Capturing motion in photography is a cinch if you are wanting to freeze water droplets or a jump suspended in air. All you need to do is set your camera to shutter speed priority (TV) and bump the shutter speed up. It works best on a bright sunny day like the ones we have been having this week here in the midwest. The brighter the day, the higher the shutter speed can go.
These water pics were taken with my Canon 50D at around 1/1250th of a second, f/2.2, ISO 100, 50mm. Processed with Florabella's Halo action.
These collages were free handed in Photoshop Elements 7. The frames are Krafty Photo Frames from K Pertiet at Designer Digitals. And totally off topic, isn't my niece beautiful? And a dancer to boot. (She was a fabulous, willing model for photo ops. There will be more of her to come...)
Unlike freezing motion, capturing motion blur is a skill that is difficult to master. And if you want to do it beautifully? It may take a lifetime to accomplish. I look at photo magazines and marvel at their exquisite shots that appear seemingly effortless.
One method is panning. For part of my spring photo challenge I shared some examples of panning with bikes and scooters, a technique that requires you slow the shutter down and pan your camera as you follow your subject. The goal is to keep your subject clear while blurring your background to give it the effect of movement.
Earlier this week we also tried a merry-go-round. I feel sick just looking at this. And funny enough, my entire family was sick after this ride. Possibly heat related? My focal point was Pokey. This one was really tricky since it was circular. Not spectacular, but I'm sharing it because photography is a process. I am learning and growing every. single. day!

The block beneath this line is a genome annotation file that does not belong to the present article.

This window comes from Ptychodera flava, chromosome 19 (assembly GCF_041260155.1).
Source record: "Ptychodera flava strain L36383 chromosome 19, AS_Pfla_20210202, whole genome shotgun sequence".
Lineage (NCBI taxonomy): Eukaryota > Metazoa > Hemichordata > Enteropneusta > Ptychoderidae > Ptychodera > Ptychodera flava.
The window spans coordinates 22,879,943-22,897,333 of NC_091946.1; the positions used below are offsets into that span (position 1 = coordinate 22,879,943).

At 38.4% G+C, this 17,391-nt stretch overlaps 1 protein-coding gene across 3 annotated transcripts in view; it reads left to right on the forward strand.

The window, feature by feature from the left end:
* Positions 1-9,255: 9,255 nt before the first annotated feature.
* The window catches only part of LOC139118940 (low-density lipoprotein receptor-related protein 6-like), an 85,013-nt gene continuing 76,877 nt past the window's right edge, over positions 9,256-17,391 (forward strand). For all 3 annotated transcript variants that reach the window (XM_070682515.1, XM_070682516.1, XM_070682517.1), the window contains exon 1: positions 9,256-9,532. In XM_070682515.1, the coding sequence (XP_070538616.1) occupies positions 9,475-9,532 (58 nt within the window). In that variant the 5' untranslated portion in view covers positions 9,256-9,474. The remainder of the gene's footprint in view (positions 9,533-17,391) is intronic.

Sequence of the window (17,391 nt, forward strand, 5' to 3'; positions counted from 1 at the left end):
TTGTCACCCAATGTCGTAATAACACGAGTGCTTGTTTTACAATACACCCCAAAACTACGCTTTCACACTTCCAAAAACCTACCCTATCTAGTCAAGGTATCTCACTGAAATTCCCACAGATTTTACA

It also works well for runners, automobiles, and skateboards. And as we learned yesterday, shopping carts. (Don't mind my daughter. She is a bit melodramatic and was convinced she was experiencing heat stroke.)
Oh, and FYI: the lighting in the grocery market was less than conducive for stellar panning pics, but it sure was entertaining and we got some interesting looks.
For better panning instruction, go here or here. (Some great links to bookmark for us aspiring photographers.)
I recently had the opportunity to watch a sunrise in the OBX, North Carolina. If you knew me at all you would know what a big deal it is that I woke up before the sun.
For this photo I set up my tripod and set the f-stop to 32 and the shutter speed at 1 second. If I'd known what a cool effect this was going to be I would have played around more with shutter speed. Longer shutter speeds are key to achieving that soft “dewy” look so common to moving water. Generally, speeds of 1/15 second or longer will blur the water to create this artistic effect. The best advice I could offer would be- Don't be afraid to play around a bit. You learn best by trial and error.
Thanks so much for stopping by! Can't wait to see what kinds of motion you managed to capture.
P.S. One of my photos was featured at Family Fountain in a post entitled Balanced Lives. Definitely worth a read. A great reminder to slow down and not forget what is important in the scheme of life.
Crazy Days of Summer Flickr Group as well.
The linky will remain open from 12:00am Friday – 11:59pm Wednesday.
Make a few new friends by visiting and commenting on the previous entry in the linky list.
Each Thursday, a few of our favorite images from the Crazy Days of Summer Photo Challenge will be selected and featured at Project Alicia and Live and Love Out Loud.
You can find more details about the meme as well as updated themes in my Summer Photo Challenge Page located in the tab to the right under my header.
The theme for Week 9, July 29nd is bubbles. I can't wait!
And mark your calendars now, here is a list for the new August themes:
Week 11, 12th- Fun with Friends
Week 12, 19th- Blue Skies
Week 13, 26th- Sweet Summer Finale
Don't forget to stop over at Kristi's place to check out her cool motion pics!